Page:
Trump to hit EU, Canada and Mexico with steel and aluminium tariffs

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Europe and Mexico pledged to retaliate quickly, exacerbating trans-Atlantic and North American trade tensions.

Meanwhile, the president is reportedly mulling a plan to open a new front in his trade war by establishing a "total ban on the imports of German luxury cars".

Besides the USA steel and aluminum tariffs, the Trump administration is also investigating possible limits on foreign cars in the name of national security.

Speaking to an energy conference in Brussels as the United States decision was announced, Jean-Claude Juncker urged... "This is protectionism, pure and simple".

While not confirming directly that the USA would decide to impose tariffs, he said: 'It's up to the European Union to decide if it wants to take retaliatory measures.

"If there is an escalation it will be because the European Union would have made a decision to retaliate", he said, adding that Washington did not want a trade war with the EU.

While not confirming directly that the USA would decide to impose tariffs, he said: "It's up to the European Union to decide if it wants to take retaliatory measures".

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The organisation's director Gareth Stace said: "US steel consumers are already reporting price increases and supply chain disruption and with $500m of steel exported from the United Kingdom to the USA past year, United Kingdom steel producers are going to be hit hard".

The move, which President Trump has threatened for months, is likely to provoke retaliation from the European Union, which has pledged to counter with tariffs on American staples including Harley-Davidson motorcycles, Levi's jeans and bourbon whiskey.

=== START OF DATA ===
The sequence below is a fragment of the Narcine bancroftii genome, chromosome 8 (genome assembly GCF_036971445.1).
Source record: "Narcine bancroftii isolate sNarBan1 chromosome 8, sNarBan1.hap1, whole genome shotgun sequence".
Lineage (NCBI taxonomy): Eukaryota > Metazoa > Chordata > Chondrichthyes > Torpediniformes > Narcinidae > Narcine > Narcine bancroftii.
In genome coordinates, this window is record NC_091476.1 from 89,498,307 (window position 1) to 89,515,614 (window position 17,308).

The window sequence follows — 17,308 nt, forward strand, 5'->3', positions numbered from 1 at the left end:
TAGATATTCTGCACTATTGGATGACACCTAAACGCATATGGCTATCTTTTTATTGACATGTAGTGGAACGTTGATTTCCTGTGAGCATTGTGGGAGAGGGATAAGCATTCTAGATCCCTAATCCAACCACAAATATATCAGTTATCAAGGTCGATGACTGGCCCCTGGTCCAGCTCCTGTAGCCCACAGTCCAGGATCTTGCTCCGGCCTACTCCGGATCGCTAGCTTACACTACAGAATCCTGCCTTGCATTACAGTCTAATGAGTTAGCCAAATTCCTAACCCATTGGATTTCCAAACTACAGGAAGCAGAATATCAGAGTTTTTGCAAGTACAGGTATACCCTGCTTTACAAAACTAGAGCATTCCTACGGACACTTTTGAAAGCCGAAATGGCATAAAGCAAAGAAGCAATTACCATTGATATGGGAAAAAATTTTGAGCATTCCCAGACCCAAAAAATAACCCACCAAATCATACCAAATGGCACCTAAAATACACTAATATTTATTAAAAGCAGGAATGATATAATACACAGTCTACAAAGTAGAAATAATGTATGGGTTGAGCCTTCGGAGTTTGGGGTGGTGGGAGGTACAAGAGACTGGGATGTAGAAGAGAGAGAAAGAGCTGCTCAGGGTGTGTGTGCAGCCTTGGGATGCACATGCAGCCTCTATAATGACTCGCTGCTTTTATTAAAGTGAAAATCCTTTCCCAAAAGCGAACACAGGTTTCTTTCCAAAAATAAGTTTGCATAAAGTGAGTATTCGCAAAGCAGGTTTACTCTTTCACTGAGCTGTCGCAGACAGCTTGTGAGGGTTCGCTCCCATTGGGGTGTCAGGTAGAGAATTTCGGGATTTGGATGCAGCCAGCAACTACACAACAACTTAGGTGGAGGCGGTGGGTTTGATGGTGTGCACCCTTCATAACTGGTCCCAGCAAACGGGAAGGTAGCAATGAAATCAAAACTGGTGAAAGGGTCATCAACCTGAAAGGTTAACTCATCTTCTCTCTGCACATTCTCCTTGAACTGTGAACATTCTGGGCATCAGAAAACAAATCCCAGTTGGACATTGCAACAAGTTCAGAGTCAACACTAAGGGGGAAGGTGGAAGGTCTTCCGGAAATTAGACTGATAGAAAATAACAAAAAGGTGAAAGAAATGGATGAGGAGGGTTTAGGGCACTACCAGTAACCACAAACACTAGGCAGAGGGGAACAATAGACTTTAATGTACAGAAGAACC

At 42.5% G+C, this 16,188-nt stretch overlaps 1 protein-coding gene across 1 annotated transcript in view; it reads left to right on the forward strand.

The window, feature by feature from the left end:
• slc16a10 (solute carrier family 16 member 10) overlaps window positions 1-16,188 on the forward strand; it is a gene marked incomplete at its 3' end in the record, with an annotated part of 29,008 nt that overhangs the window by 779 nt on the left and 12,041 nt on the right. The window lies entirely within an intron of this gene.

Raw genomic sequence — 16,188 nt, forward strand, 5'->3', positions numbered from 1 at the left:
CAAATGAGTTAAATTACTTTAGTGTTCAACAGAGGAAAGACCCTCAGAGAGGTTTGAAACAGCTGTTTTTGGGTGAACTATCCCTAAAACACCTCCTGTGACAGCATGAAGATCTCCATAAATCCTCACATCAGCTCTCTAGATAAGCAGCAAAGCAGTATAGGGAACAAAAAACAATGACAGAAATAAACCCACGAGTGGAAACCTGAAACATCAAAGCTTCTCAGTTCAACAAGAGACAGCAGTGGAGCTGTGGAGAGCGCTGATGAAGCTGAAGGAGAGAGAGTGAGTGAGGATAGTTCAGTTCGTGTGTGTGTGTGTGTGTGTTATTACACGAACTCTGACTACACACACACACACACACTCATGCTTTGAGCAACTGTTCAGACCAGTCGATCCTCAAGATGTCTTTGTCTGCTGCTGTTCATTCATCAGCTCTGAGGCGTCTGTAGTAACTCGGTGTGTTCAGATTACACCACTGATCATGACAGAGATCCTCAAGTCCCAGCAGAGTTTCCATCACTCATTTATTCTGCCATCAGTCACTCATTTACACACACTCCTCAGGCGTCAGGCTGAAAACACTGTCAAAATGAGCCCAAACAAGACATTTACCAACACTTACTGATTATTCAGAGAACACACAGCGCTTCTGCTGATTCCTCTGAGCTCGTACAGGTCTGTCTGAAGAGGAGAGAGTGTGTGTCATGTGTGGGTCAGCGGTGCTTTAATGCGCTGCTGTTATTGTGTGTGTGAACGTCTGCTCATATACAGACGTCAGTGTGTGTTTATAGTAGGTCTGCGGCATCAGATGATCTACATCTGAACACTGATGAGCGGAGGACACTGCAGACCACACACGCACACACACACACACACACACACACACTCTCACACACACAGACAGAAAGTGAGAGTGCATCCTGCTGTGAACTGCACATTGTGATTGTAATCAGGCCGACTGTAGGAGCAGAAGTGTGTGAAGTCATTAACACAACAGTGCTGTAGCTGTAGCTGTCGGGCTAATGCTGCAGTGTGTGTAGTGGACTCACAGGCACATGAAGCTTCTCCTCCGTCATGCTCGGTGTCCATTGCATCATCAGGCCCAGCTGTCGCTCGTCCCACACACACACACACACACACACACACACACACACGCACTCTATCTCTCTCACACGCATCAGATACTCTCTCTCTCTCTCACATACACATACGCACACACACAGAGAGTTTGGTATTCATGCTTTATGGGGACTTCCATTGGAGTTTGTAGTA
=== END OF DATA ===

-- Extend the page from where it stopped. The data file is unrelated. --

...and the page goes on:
Wilbur Ross, the commerce secretary, broke the news on a call with reporters Thursday morning.

Trudeau and French President Emmanuel Macron made their cases separately Wednesday to dissuade Trump, who is using a national-security clause in US trade law to justify the move.

"Today is a bad day for world trade", said Cecilia Malmström, the European trade commissioner.

And despite the picking and choosing of which allies that the USA decides to slap with these tariffs, Ross defended the US legal justification that they are being implemented under law meant to protect USA national security.

The NAFTA talks were one factor in the administration's decision to grant exemptions to Canada and Mexico from the steel and aluminum tariffs.

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"Throughout these talks, the U.S. has sought to use the threat of trade restrictions as leverage to obtain concessions from the EU". There's little logic in imposing tariffs on metal imports from the Nafta partners.

Ross says there remains some flexibility and he is looking forward to continuing negotiations.

Molson Coors analyst Brittany Weissman of Edward Jones says brewers will try to pass along the higher costs to consumers but the industry's current demand challenges may make that hard. "We will respond appropriately". Yet Canada is also, far and away, the largest export market for US steelmakers.

The bloc's response will be "united and firm", French Finance Minister Bruno Le Maire warned.

"This will only lead to the victory of those who want less growth, those who don't think we can develop our economies across the world".

The three allies lambasted the U.S. decision, calling the move a violation of trade rules and a breakdown of worldwide cooperation. "We are ready to rebuild this multilateralism with our American friends", he said. "We did everything to avoid this outcome".

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